What lessons can be learned from the demands and sayings of James J. Lee, eco-martyr? No race or movement is devoid of crazies, including my own. Shit happens. What can be said, though, is that few movements are more ideologically directed toward the extermination of human life than radical environmentalism. Even the homicidal Luddite Ted Kaczysnki rationalized his decades-long killing spree as being an investment in the greater good of humanity.
For James J. Lee, killing off humans is the message. He’s angry about how they’re breeding at an unsustainable rate and believes cruel and genocidal measures are necessary to save the planet. In fact, he got so angry about breeders doing it like they do on the Discovery Channel that he went there with a gun to demand that they add more anti-human programming. After a prolonged hostage crisis, the FBI agreed to a compromise in which one human life was terminated on behalf of Planet Earth. His.
Fortunately, nobody at the Discovery Channel, including MythBusters’ Kari Byron, was killed or injured during the traumatic stand-off.
One lesson this episode reinforces is that while Asians rarely carry firearms, when they do, death is imminent. Another lesson is that these sorts of outbursts are a bad idea. The Unabomber brought some pretty sensible objections to the Industrial Revolution down with him. James von Brunn reinforced the worst stereotypes about people who are critical of Jewish influence. I suppose it’s admirable when people become so passionate about what they believe in that they’re prepared to take decisive action, but going around killing people is not only morally reprehensible . . . it’s bad for the cause.
James J. Lee does raise some serious questions about the sustainability of our current course, though I believe others have had a better understanding of the problem and a better ability to communicate than he did. Kaczynski, for instance, forces the open-minded person to critically examine whether technological progress is necessarily a good thing in his manifesto. He even wrote an amusing play, “Ship of Fools,” that drives home his thesis.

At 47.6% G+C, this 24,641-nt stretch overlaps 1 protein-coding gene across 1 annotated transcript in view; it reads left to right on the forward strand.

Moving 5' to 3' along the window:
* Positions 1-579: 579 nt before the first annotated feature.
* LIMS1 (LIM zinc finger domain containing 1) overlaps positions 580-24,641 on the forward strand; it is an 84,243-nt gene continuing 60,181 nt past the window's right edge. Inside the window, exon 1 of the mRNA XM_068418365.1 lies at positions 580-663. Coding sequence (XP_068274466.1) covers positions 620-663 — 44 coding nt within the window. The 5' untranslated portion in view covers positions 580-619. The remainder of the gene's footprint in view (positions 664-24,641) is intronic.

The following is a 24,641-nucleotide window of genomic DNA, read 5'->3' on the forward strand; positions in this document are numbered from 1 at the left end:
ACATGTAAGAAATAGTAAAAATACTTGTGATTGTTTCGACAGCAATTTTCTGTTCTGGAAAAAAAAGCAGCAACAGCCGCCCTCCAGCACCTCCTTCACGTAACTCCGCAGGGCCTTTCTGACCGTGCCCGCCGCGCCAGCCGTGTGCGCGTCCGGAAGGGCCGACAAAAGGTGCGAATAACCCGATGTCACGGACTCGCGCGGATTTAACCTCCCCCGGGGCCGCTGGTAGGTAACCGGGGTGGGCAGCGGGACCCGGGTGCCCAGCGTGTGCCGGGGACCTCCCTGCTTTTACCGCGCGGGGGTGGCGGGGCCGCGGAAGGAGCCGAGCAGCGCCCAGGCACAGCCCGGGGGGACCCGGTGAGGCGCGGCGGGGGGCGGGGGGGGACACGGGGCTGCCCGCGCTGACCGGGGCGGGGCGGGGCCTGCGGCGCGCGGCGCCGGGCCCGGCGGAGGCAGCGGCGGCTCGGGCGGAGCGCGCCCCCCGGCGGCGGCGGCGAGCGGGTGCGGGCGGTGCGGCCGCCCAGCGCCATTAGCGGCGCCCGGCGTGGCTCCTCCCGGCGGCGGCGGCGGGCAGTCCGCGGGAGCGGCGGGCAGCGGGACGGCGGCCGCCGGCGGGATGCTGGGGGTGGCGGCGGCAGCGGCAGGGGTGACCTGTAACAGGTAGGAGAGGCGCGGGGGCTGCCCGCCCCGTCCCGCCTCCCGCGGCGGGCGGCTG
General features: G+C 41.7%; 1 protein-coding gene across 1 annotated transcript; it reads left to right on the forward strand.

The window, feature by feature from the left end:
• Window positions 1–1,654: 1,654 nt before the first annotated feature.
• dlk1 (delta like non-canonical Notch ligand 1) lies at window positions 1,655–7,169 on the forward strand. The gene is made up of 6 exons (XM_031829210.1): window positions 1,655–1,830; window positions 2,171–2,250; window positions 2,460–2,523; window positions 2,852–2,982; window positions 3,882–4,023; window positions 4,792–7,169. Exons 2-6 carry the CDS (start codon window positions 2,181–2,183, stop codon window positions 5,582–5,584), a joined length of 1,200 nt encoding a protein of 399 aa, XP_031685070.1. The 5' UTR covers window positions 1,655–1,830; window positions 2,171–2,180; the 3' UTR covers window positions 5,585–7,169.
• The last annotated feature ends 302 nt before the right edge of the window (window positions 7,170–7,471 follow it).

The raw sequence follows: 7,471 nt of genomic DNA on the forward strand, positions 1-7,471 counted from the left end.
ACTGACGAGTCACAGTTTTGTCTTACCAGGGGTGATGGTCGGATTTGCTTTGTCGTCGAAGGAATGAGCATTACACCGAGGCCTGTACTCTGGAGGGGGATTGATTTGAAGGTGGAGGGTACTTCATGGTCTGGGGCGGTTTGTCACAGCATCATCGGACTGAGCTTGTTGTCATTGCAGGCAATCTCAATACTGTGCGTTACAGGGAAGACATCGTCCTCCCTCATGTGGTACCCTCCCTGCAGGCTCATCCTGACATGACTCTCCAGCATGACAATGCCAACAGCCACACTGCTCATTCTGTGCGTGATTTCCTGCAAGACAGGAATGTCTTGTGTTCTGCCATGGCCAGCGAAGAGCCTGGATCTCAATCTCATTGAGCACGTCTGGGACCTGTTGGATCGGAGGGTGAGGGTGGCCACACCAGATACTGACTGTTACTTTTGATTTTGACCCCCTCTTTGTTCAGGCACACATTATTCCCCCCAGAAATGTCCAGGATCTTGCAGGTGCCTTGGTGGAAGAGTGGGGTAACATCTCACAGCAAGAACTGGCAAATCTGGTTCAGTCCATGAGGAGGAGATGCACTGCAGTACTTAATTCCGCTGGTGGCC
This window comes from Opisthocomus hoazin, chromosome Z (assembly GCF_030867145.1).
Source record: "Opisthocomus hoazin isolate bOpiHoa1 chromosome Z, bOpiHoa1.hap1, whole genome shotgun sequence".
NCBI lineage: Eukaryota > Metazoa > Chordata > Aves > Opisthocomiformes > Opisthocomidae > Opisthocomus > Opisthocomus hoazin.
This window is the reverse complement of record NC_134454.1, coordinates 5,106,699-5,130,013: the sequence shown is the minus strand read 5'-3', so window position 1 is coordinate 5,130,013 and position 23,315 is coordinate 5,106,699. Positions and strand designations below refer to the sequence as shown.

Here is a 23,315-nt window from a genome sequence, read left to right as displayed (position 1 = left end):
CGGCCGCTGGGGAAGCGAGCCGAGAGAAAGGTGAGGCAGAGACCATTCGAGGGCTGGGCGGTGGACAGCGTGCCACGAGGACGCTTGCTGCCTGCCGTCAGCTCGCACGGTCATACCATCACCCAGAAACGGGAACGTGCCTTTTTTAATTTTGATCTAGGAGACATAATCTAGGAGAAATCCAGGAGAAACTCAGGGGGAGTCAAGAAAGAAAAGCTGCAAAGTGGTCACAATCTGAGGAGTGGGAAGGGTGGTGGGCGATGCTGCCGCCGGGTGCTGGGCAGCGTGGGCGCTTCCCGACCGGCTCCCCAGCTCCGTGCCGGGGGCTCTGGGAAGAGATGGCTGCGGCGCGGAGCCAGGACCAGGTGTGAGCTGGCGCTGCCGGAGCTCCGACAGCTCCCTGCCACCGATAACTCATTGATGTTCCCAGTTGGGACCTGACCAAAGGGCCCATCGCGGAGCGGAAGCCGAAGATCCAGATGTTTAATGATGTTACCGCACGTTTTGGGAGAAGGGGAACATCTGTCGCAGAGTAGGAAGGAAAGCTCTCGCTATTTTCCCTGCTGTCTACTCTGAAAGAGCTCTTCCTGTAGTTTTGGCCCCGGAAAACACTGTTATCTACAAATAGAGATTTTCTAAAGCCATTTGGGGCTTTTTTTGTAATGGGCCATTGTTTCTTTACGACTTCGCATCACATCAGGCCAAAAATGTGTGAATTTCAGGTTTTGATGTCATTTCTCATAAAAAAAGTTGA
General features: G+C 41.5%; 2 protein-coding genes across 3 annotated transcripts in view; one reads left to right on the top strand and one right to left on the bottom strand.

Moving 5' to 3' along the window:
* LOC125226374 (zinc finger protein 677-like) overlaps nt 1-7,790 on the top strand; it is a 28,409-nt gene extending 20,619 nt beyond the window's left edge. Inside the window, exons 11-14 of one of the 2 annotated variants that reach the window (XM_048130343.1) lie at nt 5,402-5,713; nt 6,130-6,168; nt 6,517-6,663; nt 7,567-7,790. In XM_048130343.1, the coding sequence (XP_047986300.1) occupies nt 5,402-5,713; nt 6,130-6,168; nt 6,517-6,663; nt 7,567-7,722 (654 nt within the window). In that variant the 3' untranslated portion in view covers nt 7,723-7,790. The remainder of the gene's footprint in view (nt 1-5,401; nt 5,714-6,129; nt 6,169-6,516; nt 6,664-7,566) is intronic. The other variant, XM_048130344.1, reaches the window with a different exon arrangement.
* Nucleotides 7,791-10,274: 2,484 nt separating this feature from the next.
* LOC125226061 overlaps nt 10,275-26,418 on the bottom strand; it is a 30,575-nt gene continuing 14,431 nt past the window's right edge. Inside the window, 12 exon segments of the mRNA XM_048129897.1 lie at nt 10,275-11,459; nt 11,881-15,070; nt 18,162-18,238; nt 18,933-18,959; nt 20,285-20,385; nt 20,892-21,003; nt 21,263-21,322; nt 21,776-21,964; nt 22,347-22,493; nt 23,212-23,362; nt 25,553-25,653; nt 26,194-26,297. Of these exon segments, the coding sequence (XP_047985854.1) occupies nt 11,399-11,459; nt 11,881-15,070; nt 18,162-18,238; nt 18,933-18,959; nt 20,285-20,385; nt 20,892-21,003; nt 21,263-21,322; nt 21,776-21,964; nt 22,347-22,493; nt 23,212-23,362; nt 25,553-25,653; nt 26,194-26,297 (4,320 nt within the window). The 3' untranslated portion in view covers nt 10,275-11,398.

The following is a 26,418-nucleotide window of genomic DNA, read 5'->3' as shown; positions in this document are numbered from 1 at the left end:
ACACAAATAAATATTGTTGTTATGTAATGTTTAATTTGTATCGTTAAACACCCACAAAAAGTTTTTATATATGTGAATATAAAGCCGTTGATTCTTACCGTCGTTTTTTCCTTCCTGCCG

The bottom line is that we do need to be careful to guide technological progress. We do need to protect the environment. We do need to be competent stewards of the land. We do need to assure that population growth and consumption rates are sustainable. But we don’t need to do it in the spirit of self-flagellating neo-puritanical moralizing that Al Gore, James J. Lee, and the rest of the environmentalist movement envision. We need to do it with immigration restriction, cessation of incentives for invasive populations to reproduce at unsustainable rates, and practical efforts toward sustainable agriculture and simple living.
We need to do it in the spirit of conservationism. In a better time, one in which the White American spirit was healthier, serious men took serious measures to preserve the splendor of this majestic Continent and assure the proliferation of its wildlife and ecosystems. President Theodore Roosevelt’s efforts to create our national parks accomplished far more than Al Gore could dream of. America’s foremost conservationist, Madison Grant, left a lasting legacy of preserving North America’s endangered species, with a special emphasis on one endangered sub-species of primate in particular: the White race.
From Fair and Delightsome: http://delightsome.wordpress.com/2010/09/02/ship-of-fools/
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